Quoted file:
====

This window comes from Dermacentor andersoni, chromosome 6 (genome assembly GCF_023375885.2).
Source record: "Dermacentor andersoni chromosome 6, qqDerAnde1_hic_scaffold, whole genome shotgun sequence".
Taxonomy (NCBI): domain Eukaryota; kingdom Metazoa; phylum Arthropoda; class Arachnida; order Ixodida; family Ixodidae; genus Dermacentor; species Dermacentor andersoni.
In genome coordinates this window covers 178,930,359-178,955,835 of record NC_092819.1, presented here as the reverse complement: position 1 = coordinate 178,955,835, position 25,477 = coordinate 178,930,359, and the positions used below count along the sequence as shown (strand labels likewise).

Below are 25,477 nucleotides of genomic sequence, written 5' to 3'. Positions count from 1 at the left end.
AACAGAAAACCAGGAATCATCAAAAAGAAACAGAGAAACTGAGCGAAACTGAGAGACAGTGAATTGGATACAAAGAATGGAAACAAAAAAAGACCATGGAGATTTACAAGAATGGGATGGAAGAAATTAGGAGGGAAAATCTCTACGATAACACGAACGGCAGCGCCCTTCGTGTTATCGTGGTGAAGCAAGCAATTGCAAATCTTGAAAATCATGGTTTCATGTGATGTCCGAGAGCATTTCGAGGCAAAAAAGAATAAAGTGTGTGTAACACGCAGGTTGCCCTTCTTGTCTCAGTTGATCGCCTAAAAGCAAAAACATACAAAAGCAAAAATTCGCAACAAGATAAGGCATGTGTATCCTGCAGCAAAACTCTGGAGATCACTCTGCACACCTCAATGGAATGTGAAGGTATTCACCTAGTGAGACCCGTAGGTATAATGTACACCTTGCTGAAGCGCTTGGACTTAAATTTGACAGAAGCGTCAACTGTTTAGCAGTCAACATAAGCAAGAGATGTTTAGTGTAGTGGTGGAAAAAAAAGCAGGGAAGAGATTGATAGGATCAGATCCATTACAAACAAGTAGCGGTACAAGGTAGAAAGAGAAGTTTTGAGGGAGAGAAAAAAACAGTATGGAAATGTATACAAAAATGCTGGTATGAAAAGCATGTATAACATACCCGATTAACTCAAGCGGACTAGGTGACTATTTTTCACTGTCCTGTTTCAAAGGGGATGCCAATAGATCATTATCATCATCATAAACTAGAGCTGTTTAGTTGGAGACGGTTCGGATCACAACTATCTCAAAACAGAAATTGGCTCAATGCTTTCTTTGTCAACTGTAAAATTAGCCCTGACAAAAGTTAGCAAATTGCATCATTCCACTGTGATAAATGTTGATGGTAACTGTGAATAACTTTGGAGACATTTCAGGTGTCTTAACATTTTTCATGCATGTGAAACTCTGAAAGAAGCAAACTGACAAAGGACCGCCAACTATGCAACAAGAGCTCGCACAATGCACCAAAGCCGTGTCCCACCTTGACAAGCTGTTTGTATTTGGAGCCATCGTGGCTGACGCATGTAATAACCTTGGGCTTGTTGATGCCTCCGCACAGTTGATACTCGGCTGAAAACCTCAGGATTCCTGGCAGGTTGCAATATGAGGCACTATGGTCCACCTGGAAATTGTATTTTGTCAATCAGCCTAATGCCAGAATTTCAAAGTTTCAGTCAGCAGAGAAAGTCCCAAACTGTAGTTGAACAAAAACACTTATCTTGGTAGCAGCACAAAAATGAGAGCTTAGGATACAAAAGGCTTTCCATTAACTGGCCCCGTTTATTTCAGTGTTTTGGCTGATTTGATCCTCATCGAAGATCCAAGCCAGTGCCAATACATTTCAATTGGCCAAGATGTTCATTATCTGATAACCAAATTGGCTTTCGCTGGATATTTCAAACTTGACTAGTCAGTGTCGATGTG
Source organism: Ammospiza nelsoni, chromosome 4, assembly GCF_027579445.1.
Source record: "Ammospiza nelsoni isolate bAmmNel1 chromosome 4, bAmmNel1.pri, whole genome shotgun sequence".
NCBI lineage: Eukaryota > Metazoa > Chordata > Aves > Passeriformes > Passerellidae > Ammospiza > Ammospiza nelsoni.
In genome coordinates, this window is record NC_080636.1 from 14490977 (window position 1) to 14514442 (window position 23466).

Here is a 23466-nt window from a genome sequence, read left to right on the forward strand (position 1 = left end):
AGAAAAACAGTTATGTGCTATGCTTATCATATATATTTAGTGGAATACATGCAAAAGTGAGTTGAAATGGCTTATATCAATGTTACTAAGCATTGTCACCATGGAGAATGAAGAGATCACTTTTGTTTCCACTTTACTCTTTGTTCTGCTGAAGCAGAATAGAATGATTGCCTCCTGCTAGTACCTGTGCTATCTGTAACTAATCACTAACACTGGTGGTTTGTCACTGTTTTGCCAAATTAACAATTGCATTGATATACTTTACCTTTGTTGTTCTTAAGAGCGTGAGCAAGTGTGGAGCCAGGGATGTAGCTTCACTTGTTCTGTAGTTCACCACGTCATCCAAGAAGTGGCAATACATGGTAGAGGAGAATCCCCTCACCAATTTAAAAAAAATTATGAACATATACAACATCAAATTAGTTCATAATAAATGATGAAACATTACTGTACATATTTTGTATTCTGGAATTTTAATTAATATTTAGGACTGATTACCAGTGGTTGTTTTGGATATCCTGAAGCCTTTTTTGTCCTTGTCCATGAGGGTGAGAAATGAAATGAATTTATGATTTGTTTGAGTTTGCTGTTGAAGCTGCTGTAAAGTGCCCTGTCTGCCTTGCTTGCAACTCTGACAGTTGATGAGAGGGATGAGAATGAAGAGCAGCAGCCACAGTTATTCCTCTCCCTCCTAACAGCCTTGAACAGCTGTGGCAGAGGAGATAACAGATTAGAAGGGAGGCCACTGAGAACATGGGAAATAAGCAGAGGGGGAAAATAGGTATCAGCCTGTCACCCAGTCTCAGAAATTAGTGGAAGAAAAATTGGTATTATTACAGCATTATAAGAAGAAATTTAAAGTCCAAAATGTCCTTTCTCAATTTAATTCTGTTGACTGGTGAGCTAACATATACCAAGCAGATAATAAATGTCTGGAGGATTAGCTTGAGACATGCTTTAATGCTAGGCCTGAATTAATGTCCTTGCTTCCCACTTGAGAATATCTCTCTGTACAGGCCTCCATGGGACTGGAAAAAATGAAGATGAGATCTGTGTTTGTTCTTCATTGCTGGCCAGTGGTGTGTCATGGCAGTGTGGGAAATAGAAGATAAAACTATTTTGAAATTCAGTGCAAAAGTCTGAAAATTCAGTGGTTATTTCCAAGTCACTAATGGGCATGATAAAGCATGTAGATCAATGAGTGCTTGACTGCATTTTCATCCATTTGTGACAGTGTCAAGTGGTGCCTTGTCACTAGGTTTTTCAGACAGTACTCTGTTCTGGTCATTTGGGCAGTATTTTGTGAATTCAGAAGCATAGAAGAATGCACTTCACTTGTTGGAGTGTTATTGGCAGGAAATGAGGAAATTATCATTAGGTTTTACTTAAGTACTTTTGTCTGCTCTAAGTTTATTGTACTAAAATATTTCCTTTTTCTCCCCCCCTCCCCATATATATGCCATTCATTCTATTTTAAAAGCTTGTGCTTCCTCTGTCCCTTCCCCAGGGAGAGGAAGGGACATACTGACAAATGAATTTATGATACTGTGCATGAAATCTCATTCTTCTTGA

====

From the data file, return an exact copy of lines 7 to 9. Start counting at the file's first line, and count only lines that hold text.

Source organism: Ammospiza nelsoni, chromosome 4, assembly GCF_027579445.1.
Source record: "Ammospiza nelsoni isolate bAmmNel1 chromosome 4, bAmmNel1.pri, whole genome shotgun sequence".
NCBI lineage: Eukaryota > Metazoa > Chordata > Aves > Passeriformes > Passerellidae > Ammospiza > Ammospiza nelsoni.